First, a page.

College Essay Format: The ABCs of Brilliant Structure

The secret to an effective college essay format is as easy as ABC. Or “ABDCE,” to be exact. It’s a simple but brilliant formula that creative writing instructors refer to all the time but is seldom taught in high school.

From ancient Greek drama to each and every episode of Breaking Bad, this classic narrative structure has stood the test of time. At Naked Essay, we find ourselves recommending ABDCE over and over as a college essay format. While there are exceptions, the majority of students will find that a narrative, or story-based, college essay format will work best for their Common Application essay. So what is ABDCE?

A: Action

A compelling hook sets up expectations about your essay, establishes your credibility, grabs your readers’ attention and makes them eager to read the rest. Start right in the middle of the action (background info will come next). An anecdote or snippet of dialog are common and effective ways to begin a personal narrative. As a rule of thumb, aim for about three sentences. You may actually end up writing this part last, but go ahead and brainstorm a few different options as you start planning your college essay format. 

Expert tip: Consider revealing a bit of vulnerability in your first paragraph—it’s a powerful technique that will draw your reader into your story and make them care about what happens next. (It also makes your likeability as an applicant skyrocket—we can’t help but identify with people and be on their side if we see them in a vulnerable state.)

For inspiration, check out these famous opening lines:

  • “Through the fence, between the curling flower spaces, I could see them hitting.” —William Faulkner, The Sound and the Fury 
  • “He was an old man who fished alone in a skiff in the Gulf Stream and he had gone eighty-four days now without taking a fish.” —Ernest Hemingway, The Old Man and the Sea
  • “I write this sitting in the kitchen sink.” —Dodie Smith, I Capture the Castle 
  • “I, Tiberius Claudius Drusus Nero Germanicus This-that-and-the-other (for I shall not trouble you yet with all my titles) who was once, and not so long ago either, known to my friends and relatives and associates as “Claudius the Idiot,” or “That Claudius,” or “Claudius the Stammerer,” or “Clau-Clau-Claudius” or at best as “Poor Uncle Claudius,” am now about to write this strange history of my life…” —Robert Graves, I, Claudius 

B: Background

Now that your reader is hooked, you can slow things down a bit and set the scene. It’s okay to use a cold open or teaser in your first paragraph, but in this section you want to think in terms of taking your reader by the hand and leading them into the world of your essay. Provide some basic context (who, what, when, where), so that we can get to know you and where you are coming from, relate to you, and root for you.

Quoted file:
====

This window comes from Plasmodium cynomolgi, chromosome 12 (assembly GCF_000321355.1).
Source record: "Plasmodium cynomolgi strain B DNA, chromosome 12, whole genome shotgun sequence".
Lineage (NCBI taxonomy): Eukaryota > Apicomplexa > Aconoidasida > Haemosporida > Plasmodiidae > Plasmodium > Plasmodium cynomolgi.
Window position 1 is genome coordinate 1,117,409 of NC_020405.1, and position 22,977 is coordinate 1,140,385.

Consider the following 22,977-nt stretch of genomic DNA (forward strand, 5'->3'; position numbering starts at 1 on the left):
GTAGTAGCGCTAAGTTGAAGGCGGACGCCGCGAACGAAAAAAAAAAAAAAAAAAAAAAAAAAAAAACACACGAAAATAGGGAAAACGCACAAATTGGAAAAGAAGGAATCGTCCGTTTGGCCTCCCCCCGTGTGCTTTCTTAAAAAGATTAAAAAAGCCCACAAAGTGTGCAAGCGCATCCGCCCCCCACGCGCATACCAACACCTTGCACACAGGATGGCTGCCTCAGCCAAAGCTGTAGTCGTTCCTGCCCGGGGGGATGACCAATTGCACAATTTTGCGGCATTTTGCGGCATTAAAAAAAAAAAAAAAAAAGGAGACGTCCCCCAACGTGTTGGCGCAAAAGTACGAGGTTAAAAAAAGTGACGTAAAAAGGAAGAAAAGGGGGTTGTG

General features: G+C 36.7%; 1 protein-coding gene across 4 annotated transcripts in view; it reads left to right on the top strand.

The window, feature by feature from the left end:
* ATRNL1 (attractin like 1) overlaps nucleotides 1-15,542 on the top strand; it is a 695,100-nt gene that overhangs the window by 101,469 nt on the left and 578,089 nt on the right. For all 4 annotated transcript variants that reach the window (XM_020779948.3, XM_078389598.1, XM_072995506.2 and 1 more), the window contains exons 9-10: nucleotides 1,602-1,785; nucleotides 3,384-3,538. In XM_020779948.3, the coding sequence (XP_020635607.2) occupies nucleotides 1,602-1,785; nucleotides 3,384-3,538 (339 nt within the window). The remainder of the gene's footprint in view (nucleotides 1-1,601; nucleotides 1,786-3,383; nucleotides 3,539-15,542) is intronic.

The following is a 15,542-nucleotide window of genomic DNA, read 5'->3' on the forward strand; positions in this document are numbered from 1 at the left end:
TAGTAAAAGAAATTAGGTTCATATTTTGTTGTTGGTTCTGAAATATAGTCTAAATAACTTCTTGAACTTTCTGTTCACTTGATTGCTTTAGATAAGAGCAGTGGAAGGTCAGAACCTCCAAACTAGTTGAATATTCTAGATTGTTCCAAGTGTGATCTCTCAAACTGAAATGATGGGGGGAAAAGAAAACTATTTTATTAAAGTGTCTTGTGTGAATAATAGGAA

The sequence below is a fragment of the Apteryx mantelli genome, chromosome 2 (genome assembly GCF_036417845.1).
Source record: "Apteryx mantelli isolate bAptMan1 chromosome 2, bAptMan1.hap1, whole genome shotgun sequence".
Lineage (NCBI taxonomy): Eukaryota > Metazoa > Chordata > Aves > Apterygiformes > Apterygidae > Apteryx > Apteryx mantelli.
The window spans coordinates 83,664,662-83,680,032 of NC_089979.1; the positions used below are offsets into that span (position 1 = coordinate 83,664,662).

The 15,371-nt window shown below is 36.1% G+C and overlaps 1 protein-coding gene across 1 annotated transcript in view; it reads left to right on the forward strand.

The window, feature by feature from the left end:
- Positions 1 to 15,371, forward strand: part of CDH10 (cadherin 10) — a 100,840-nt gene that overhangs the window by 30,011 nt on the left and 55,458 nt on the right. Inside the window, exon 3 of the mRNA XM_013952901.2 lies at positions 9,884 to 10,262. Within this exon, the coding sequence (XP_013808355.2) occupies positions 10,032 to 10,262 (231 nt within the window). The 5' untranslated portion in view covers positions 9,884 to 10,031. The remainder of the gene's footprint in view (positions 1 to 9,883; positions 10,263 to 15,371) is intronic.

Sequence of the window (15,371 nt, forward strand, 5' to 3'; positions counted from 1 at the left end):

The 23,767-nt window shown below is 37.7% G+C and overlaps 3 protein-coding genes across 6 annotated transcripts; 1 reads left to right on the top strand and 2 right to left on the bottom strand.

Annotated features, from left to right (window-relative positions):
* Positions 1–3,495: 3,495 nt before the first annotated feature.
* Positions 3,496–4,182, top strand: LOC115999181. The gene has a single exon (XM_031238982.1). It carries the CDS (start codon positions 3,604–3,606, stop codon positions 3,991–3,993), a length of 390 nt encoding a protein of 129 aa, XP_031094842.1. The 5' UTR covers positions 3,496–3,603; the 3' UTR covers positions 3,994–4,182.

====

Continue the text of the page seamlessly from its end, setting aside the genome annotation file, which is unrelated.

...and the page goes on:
D: Development

This section is the meat and potatoes of any college essay format. In a traditional narrative, authors show their character(s) trying to attain what they want and the difficulties that stand in their way. In other forms of writing (such as a montage, persuasive, or argumentative essay), this would be the part of the essay where you make your case with specific examples. If you incorporate conflict and suspense into this part of your college essay format, your story will be sure to hold your reader’s attention.

C: Climax

This is what you have been building towards—your catharsis, or your story’s point. The tension or question introduced in the first paragraph of your college essay format will be resolved here. Readers love it when you can circle back to the beginning of the essay and demonstrate progress or growth.

E: End

Where the story stops/your dénouement. Thousands of years ago, Aristotle said to keep beginnings short and endings shorter. The same advice applies to your college essay format. As Ivy admissions officer and writing teacher Harry Bauld says, “Think like a camera. With what shot do you end the movie that is your essay?”

Pro tip: Ending your essay with a kicker, or memorable final sentence, can show your sense of humor, wit, or ability not to take yourself too seriously. But don’t worry if you can’t come up with a snappy one-liner. Another way to make yourself unforgettable is to end your essay with concrete language and sensory detail. Concepts, abstractions, and intangibles don’t lodge in our memories like things we experience through our senses. Think action and description over exposition/explaining. One of the most famous endings in literature is an example of concrete imagery. F. Scott Fitzgerald’s final line in The Great Gatsby is (spoiler alert!), “So we beat on, boats against the current, borne back ceaselessly into the past.”

College Essay Format—Final Words

By high school most students have over a decade of storytelling experience—from childhood favorites likes Corduroy and Where the Wild Things Are, to every movie, video game, or television show ever produced, to modern storytelling methods such as Vine comics and @VeryShortStory on Twitter. With a little practice, most students will find that the ABDCE college essay format comes quite naturally!

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